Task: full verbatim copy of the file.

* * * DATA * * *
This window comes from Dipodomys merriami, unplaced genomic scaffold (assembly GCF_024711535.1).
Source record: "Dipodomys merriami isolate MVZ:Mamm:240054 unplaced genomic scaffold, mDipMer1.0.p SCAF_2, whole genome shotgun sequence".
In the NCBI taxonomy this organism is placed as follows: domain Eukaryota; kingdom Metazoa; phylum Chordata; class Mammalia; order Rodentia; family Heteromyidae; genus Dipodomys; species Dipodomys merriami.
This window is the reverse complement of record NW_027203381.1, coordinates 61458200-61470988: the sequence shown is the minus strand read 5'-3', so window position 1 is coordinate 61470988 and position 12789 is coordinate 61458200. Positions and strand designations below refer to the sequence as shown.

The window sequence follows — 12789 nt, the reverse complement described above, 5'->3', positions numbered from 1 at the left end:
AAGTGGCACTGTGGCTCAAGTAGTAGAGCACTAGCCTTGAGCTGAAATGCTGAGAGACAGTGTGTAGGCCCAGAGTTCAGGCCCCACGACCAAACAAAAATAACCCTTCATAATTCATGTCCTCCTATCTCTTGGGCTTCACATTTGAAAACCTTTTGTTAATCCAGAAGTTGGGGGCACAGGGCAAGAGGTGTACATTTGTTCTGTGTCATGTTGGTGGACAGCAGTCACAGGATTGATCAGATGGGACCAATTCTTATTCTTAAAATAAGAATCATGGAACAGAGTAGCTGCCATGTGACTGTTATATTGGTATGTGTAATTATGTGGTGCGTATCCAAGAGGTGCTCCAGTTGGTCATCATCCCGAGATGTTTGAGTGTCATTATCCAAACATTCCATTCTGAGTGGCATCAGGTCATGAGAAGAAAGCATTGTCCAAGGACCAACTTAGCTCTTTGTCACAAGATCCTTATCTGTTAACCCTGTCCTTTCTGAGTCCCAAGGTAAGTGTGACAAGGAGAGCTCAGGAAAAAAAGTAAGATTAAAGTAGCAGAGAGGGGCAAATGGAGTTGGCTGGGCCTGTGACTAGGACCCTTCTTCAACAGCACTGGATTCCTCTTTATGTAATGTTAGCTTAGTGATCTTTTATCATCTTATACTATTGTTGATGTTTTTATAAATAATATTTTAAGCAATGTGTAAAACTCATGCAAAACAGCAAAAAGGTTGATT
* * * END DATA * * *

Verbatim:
This window comes from Dipodomys merriami, unplaced genomic scaffold (assembly GCF_024711535.1).
Source record: "Dipodomys merriami isolate MVZ:Mamm:240054 unplaced genomic scaffold, mDipMer1.0.p SCAF_2, whole genome shotgun sequence".
In the NCBI taxonomy this organism is placed as follows: domain Eukaryota; kingdom Metazoa; phylum Chordata; class Mammalia; order Rodentia; family Heteromyidae; genus Dipodomys; species Dipodomys merriami.
This window is the reverse complement of record NW_027203381.1, coordinates 61458200-61470988: the sequence shown is the minus strand read 5'-3', so window position 1 is coordinate 61470988 and position 12789 is coordinate 61458200. Positions and strand designations below refer to the sequence as shown.

The window sequence follows — 12789 nt, the reverse complement described above, 5'->3', positions numbered from 1 at the left end:
AAGTGGCACTGTGGCTCAAGTAGTAGAGCACTAGCCTTGAGCTGAAATGCTGAGAGACAGTGTGTAGGCCCAGAGTTCAGGCCCCACGACCAAACAAAAATAACCCTTCATAATTCATGTCCTCCTATCTCTTGGGCTTCACATTTGAAAACCTTTTGTTAATCCAGAAGTTGGGGGCACAGGGCAAGAGGTGTACATTTGTTCTGTGTCATGTTGGTGGACAGCAGTCACAGGATTGATCAGATGGGACCAATTCTTATTCTTAAAATAAGAATCATGGAACAGAGTAGCTGCCATGTGACTGTTATATTGGTATGTGTAATTATGTGGTGCGTATCCAAGAGGTGCTCCAGTTGGTCATCATCCCGAGATGTTTGAGTGTCATTATCCAAACATTCCATTCTGAGTGGCATCAGGTCATGAGAAGAAAGCATTGTCCAAGGACCAACTTAGCTCTTTGTCACAAGATCCTTATCTGTTAACCCTGTCCTTTCTGAGTCCCAAGGTAAGTGTGACAAGGAGAGCTCAGGAAAAAAAGTAAGATTAAAGTAGCAGAGAGGGGCAAATGGAGTTGGCTGGGCCTGTGACTAGGACCCTTCTTCAACAGCACTGGATTCCTCTTTATGTAATGTTAGCTTAGTGATCTTTTATCATCTTATACTATTGTTGATGTTTTTATAAATAATATTTTAAGCAATGTGTAAAACTCATGCAAAACAGCAAAAAGGTTGATT